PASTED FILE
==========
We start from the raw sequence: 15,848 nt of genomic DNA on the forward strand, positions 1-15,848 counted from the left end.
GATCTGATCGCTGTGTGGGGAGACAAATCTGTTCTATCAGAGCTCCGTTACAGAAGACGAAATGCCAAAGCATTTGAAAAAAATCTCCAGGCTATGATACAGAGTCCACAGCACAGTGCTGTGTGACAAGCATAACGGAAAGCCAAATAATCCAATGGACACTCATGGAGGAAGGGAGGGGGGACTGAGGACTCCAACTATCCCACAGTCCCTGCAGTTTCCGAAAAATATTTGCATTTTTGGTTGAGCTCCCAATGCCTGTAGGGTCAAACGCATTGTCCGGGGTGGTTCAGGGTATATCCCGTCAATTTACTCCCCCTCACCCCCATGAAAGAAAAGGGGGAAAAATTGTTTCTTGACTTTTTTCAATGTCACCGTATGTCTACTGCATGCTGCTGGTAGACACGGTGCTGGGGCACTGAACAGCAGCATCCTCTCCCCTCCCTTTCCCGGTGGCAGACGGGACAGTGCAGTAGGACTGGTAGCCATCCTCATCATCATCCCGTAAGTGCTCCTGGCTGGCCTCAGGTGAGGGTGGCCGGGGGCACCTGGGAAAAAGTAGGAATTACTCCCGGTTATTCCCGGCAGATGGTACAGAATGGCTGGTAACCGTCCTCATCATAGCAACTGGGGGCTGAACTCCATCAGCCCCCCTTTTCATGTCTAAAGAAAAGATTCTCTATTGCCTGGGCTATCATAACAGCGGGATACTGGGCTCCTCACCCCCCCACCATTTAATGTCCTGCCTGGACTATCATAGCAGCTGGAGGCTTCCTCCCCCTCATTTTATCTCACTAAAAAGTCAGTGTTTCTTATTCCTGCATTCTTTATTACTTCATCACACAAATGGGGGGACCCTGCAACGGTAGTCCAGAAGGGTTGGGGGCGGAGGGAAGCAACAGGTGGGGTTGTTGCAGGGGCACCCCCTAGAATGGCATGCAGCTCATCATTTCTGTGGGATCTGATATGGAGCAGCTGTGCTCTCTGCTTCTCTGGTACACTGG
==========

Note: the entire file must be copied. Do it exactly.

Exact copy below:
We start from the raw sequence: 15,848 nt of genomic DNA on the forward strand, positions 1-15,848 counted from the left end.
GATCTGATCGCTGTGTGGGGAGACAAATCTGTTCTATCAGAGCTCCGTTACAGAAGACGAAATGCCAAAGCATTTGAAAAAAATCTCCAGGCTATGATACAGAGTCCACAGCACAGTGCTGTGTGACAAGCATAACGGAAAGCCAAATAATCCAATGGACACTCATGGAGGAAGGGAGGGGGGACTGAGGACTCCAACTATCCCACAGTCCCTGCAGTTTCCGAAAAATATTTGCATTTTTGGTTGAGCTCCCAATGCCTGTAGGGTCAAACGCATTGTCCGGGGTGGTTCAGGGTATATCCCGTCAATTTACTCCCCCTCACCCCCATGAAAGAAAAGGGGGAAAAATTGTTTCTTGACTTTTTTCAATGTCACCGTATGTCTACTGCATGCTGCTGGTAGACACGGTGCTGGGGCACTGAACAGCAGCATCCTCTCCCCTCCCTTTCCCGGTGGCAGACGGGACAGTGCAGTAGGACTGGTAGCCATCCTCATCATCATCCCGTAAGTGCTCCTGGCTGGCCTCAGGTGAGGGTGGCCGGGGGCACCTGGGAAAAAGTAGGAATTACTCCCGGTTATTCCCGGCAGATGGTACAGAATGGCTGGTAACCGTCCTCATCATAGCAACTGGGGGCTGAACTCCATCAGCCCCCCTTTTCATGTCTAAAGAAAAGATTCTCTATTGCCTGGGCTATCATAACAGCGGGATACTGGGCTCCTCACCCCCCCACCATTTAATGTCCTGCCTGGACTATCATAGCAGCTGGAGGCTTCCTCCCCCTCATTTTATCTCACTAAAAAGTCAGTGTTTCTTATTCCTGCATTCTTTATTACTTCATCACACAAATGGGGGGACCCTGCAACGGTAGTCCAGAAGGGTTGGGGGCGGAGGGAAGCAACAGGTGGGGTTGTTGCAGGGGCACCCCCTAGAATGGCATGCAGCTCATCATTTCTGTGGGATCTGATATGGAGCAGCTGTGCTCTCTGCTTCTCTGGTACACTGG